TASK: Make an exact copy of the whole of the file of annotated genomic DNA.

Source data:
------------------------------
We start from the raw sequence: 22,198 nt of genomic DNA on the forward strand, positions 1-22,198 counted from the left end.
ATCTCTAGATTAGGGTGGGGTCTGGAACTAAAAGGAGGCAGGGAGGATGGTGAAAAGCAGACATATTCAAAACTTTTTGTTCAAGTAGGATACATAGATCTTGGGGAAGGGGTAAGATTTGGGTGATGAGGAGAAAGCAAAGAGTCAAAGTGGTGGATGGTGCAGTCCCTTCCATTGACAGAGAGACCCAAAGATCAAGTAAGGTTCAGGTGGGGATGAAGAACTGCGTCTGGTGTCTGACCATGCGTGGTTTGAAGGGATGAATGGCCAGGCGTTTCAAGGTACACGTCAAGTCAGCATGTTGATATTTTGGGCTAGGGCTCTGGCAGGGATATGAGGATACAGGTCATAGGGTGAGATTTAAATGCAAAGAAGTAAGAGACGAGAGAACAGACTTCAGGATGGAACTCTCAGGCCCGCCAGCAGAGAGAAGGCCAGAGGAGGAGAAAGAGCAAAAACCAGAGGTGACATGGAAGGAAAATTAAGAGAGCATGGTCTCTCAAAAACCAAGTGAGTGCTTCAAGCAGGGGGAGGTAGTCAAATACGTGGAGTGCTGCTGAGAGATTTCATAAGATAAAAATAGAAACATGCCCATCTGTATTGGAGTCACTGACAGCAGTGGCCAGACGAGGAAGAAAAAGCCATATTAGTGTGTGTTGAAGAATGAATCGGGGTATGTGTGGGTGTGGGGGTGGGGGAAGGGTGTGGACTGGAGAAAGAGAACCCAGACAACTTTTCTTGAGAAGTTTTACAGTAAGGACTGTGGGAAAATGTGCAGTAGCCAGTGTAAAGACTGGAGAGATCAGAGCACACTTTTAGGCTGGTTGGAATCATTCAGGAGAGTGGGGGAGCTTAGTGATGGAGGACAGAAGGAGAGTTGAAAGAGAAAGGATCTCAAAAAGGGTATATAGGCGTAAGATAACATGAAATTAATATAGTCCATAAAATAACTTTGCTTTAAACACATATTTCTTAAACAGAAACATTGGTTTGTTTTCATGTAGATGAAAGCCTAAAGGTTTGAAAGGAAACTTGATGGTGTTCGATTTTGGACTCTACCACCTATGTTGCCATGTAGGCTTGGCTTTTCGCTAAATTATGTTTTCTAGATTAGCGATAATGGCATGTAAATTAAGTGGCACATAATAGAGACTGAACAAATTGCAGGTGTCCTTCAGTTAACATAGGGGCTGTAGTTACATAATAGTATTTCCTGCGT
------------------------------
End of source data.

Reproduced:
We start from the raw sequence: 22,198 nt of genomic DNA on the forward strand, positions 1-22,198 counted from the left end.
ATCTCTAGATTAGGGTGGGGTCTGGAACTAAAAGGAGGCAGGGAGGATGGTGAAAAGCAGACATATTCAAAACTTTTTGTTCAAGTAGGATACATAGATCTTGGGGAAGGGGTAAGATTTGGGTGATGAGGAGAAAGCAAAGAGTCAAAGTGGTGGATGGTGCAGTCCCTTCCATTGACAGAGAGACCCAAAGATCAAGTAAGGTTCAGGTGGGGATGAAGAACTGCGTCTGGTGTCTGACCATGCGTGGTTTGAAGGGATGAATGGCCAGGCGTTTCAAGGTACACGTCAAGTCAGCATGTTGATATTTTGGGCTAGGGCTCTGGCAGGGATATGAGGATACAGGTCATAGGGTGAGATTTAAATGCAAAGAAGTAAGAGACGAGAGAACAGACTTCAGGATGGAACTCTCAGGCCCGCCAGCAGAGAGAAGGCCAGAGGAGGAGAAAGAGCAAAAACCAGAGGTGACATGGAAGGAAAATTAAGAGAGCATGGTCTCTCAAAAACCAAGTGAGTGCTTCAAGCAGGGGGAGGTAGTCAAATACGTGGAGTGCTGCTGAGAGATTTCATAAGATAAAAATAGAAACATGCCCATCTGTATTGGAGTCACTGACAGCAGTGGCCAGACGAGGAAGAAAAAGCCATATTAGTGTGTGTTGAAGAATGAATCGGGGTATGTGTGGGTGTGGGGGTGGGGGAAGGGTGTGGACTGGAGAAAGAGAACCCAGACAACTTTTCTTGAGAAGTTTTACAGTAAGGACTGTGGGAAAATGTGCAGTAGCCAGTGTAAAGACTGGAGAGATCAGAGCACACTTTTAGGCTGGTTGGAATCATTCAGGAGAGTGGGGGAGCTTAGTGATGGAGGACAGAAGGAGAGTTGAAAGAGAAAGGATCTCAAAAAGGGTATATAGGCGTAAGATAACATGAAATTAATATAGTCCATAAAATAACTTTGCTTTAAACACATATTTCTTAAACAGAAACATTGGTTTGTTTTCATGTAGATGAAAGCCTAAAGGTTTGAAAGGAAACTTGATGGTGTTCGATTTTGGACTCTACCACCTATGTTGCCATGTAGGCTTGGCTTTTCGCTAAATTATGTTTTCTAGATTAGCGATAATGGCATGTAAATTAAGTGGCACATAATAGAGACTGAACAAATTGCAGGTGTCCTTCAGTTAACATAGGGGCTGTAGTTACATAATAGTATTTCCTGCGT